My commute is approximately ten miles and takes approximately fifteen minutes one way. I rarely have to stop at traffic lights and I use two roads to get to and from. It is mostly highway with little to no traffic on the best of days. Compared to the commute of some “city folk” my daily drive is a joke, a quick trip to the corner store. Yet every day, like today, I find myself overcome with unspeakable road rage. “Why?” you ask. Simple: other people.
I mean, really, do these other people need to be going somewhere the exact time every day that I am (at 5pm)? Can’t the Sunday drivers just stay home until the normal commuters make their way home? Is that too much to ask??
Take today as an example. I was leisurely making my way home, minding my own business and feeling the calm peace that falls upon me when I know I’ll be seeing my two best guys: my husband and our furry, four-legged, special needs dog (a tale for another blog). While successfully plodding along my way I am passed by a small Saturn. “Great!” I think “I’ll just pull out and follow him along as we happily pass the slower vehicles. I’ll be home to see my guys in no time!” (Even though I am anxious to get home I do feel the need to be behind a faster vehicle. After all the cops always get the leader, right?) (For those of you thinking: “But her commute is ONLY fifteen minutes long! Surely, she can have enough patience for that! To you I say: I will take every opportunity to shave even a half second off to be with my boys.) As I pull out behind him to pass the car in front of me, he forgets where the gas pedal is located. We become stuck beside the car in the right lane. Not passing, not pulling back in behind him….suspended….beside him.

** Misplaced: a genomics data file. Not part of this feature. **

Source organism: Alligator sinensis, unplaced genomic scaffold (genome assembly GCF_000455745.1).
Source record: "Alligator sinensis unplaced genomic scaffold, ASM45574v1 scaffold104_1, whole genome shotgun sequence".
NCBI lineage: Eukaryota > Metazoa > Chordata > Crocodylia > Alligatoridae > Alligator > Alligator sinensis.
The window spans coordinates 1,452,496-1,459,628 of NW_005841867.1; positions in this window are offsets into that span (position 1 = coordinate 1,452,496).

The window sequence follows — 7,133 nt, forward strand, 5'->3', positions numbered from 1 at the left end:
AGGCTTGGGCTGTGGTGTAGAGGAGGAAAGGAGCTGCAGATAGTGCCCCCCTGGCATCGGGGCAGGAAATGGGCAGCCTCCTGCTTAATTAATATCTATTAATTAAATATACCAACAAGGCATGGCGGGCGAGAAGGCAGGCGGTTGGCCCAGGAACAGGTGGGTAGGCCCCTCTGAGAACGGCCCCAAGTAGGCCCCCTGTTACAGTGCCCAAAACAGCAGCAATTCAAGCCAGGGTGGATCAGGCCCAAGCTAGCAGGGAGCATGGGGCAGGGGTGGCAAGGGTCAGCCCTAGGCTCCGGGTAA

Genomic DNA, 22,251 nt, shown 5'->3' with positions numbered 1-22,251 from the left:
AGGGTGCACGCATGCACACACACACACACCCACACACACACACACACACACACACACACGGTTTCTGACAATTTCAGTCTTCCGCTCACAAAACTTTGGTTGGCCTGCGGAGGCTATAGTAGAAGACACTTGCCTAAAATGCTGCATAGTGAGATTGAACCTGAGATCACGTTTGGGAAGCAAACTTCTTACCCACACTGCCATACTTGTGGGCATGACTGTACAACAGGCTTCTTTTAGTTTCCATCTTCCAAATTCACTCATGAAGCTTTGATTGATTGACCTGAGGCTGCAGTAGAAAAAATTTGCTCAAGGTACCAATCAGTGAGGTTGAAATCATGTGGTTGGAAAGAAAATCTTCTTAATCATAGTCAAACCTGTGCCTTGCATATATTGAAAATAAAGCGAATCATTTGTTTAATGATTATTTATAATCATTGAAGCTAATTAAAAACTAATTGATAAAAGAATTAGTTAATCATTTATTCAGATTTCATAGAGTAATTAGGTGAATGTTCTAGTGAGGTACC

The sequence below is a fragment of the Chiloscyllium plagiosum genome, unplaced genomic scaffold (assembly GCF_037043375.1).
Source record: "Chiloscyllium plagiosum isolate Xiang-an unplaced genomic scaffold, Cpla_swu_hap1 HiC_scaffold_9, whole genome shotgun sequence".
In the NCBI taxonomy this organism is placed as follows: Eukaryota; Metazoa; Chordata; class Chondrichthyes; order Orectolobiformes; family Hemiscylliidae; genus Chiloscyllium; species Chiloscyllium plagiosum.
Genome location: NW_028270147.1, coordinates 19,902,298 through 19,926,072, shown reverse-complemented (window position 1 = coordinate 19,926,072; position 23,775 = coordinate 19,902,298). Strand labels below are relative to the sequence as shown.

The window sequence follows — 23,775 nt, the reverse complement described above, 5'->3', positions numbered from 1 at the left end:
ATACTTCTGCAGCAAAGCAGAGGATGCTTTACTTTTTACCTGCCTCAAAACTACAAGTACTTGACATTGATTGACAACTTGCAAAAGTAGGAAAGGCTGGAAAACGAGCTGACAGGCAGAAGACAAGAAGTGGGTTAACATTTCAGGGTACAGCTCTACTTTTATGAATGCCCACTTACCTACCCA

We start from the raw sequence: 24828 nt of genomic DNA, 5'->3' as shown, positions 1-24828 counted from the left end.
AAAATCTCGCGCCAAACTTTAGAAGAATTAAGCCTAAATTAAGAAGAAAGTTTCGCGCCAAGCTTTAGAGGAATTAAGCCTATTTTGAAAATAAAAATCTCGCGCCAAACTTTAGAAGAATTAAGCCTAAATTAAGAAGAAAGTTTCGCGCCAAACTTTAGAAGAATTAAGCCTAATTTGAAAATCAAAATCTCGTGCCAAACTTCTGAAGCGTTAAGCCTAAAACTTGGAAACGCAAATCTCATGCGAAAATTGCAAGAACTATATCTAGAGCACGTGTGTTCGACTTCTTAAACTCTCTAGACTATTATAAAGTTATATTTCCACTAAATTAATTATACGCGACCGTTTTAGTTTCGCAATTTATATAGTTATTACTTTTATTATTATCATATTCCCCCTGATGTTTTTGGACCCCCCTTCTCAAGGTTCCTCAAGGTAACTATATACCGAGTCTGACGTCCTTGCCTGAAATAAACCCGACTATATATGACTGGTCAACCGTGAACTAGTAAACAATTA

I have nowhere to go. If I pass on the right I’ll be stuck behind the car in the right lane. If I stay I am stuck behind the Saturn. Soon other cars begin to dam up behind me. We have, perhaps, made a gain on the other car of about one inch. My Christian, peaceful attitude flies out the window and runs headlong into the back of the Saturn. Inside my car, the expletives start to flow.
“What the heck!” I scream. (I know, I know, but I AM Christian after all.) As we meander along in our suspended state my brain explodes as I realize my exit is fast approaching.
I swerve left and right trying to get the Saturn’s attention. Doesn’t he know the situation? He stares at me in the rearview mirror as if to say: “I say, that car behind me seems to be having issues. I’m glad I’m in front of her.” I do my best to avoid running him and his smug attitude off the road. But what will I do about my exit? We have finally passed the first car, but now the distance to the next vehicle is such that I cannot pass the Saturn on the right for I’ll still be stuck behind the next car in the right lane!
And there is my exit! My brain assesses the situation and I consider dropping back behind the other car—giving up the coveted few inches I have obtained since making this foul choice. And then, suddenly, the Saturn moves to the right lane. I speed past him, swerve my car into the right lane and take my exit.
At the stop sign I sit and consider my trauma. How did that attitude accomplish anything? Wouldn’t I have gotten home just as quickly had I just patiently waited?
I make my turn and head towards home, sans traffic and sluggish Saturns, vowing to keep my anxiety in check tomorrow.
Unless, of course, some other nimrod happens to come between me and my boys.